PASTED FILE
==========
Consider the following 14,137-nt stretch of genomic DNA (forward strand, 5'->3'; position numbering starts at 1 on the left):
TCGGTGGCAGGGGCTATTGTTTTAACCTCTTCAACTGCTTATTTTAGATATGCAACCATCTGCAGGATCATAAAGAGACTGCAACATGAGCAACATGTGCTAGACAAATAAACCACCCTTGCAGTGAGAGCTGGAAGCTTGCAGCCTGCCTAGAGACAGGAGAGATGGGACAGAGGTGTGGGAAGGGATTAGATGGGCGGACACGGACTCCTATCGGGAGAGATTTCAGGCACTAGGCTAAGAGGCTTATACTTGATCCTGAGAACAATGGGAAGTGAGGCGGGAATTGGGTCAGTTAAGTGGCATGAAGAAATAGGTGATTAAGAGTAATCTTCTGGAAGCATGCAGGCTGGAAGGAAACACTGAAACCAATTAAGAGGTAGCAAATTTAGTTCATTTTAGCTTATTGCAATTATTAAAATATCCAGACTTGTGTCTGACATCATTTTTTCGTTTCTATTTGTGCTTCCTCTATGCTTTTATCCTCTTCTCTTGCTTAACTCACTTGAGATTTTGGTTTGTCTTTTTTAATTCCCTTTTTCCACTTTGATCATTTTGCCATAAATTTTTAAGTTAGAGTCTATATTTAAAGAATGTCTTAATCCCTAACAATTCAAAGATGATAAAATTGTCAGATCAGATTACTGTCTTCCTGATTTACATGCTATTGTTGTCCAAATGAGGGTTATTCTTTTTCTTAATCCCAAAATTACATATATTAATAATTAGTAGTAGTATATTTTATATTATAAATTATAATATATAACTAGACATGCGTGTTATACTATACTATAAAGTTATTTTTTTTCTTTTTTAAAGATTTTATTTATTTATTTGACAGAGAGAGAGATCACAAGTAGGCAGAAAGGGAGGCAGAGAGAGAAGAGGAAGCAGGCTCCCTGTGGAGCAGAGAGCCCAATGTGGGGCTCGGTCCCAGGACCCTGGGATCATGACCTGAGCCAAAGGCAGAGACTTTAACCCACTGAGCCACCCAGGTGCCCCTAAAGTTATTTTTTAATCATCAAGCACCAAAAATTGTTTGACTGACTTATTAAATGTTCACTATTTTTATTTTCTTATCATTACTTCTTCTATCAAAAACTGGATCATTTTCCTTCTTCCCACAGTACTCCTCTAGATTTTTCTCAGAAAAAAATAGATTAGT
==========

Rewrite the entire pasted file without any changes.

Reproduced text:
Consider the following 14,137-nt stretch of genomic DNA (forward strand, 5'->3'; position numbering starts at 1 on the left):
TCGGTGGCAGGGGCTATTGTTTTAACCTCTTCAACTGCTTATTTTAGATATGCAACCATCTGCAGGATCATAAAGAGACTGCAACATGAGCAACATGTGCTAGACAAATAAACCACCCTTGCAGTGAGAGCTGGAAGCTTGCAGCCTGCCTAGAGACAGGAGAGATGGGACAGAGGTGTGGGAAGGGATTAGATGGGCGGACACGGACTCCTATCGGGAGAGATTTCAGGCACTAGGCTAAGAGGCTTATACTTGATCCTGAGAACAATGGGAAGTGAGGCGGGAATTGGGTCAGTTAAGTGGCATGAAGAAATAGGTGATTAAGAGTAATCTTCTGGAAGCATGCAGGCTGGAAGGAAACACTGAAACCAATTAAGAGGTAGCAAATTTAGTTCATTTTAGCTTATTGCAATTATTAAAATATCCAGACTTGTGTCTGACATCATTTTTTCGTTTCTATTTGTGCTTCCTCTATGCTTTTATCCTCTTCTCTTGCTTAACTCACTTGAGATTTTGGTTTGTCTTTTTTAATTCCCTTTTTCCACTTTGATCATTTTGCCATAAATTTTTAAGTTAGAGTCTATATTTAAAGAATGTCTTAATCCCTAACAATTCAAAGATGATAAAATTGTCAGATCAGATTACTGTCTTCCTGATTTACATGCTATTGTTGTCCAAATGAGGGTTATTCTTTTTCTTAATCCCAAAATTACATATATTAATAATTAGTAGTAGTATATTTTATATTATAAATTATAATATATAACTAGACATGCGTGTTATACTATACTATAAAGTTATTTTTTTTCTTTTTTAAAGATTTTATTTATTTATTTGACAGAGAGAGAGATCACAAGTAGGCAGAAAGGGAGGCAGAGAGAGAAGAGGAAGCAGGCTCCCTGTGGAGCAGAGAGCCCAATGTGGGGCTCGGTCCCAGGACCCTGGGATCATGACCTGAGCCAAAGGCAGAGACTTTAACCCACTGAGCCACCCAGGTGCCCCTAAAGTTATTTTTTAATCATCAAGCACCAAAAATTGTTTGACTGACTTATTAAATGTTCACTATTTTTATTTTCTTATCATTACTTCTTCTATCAAAAACTGGATCATTTTCCTTCTTCCCACAGTACTCCTCTAGATTTTTCTCAGAAAAAAATAGATTAGT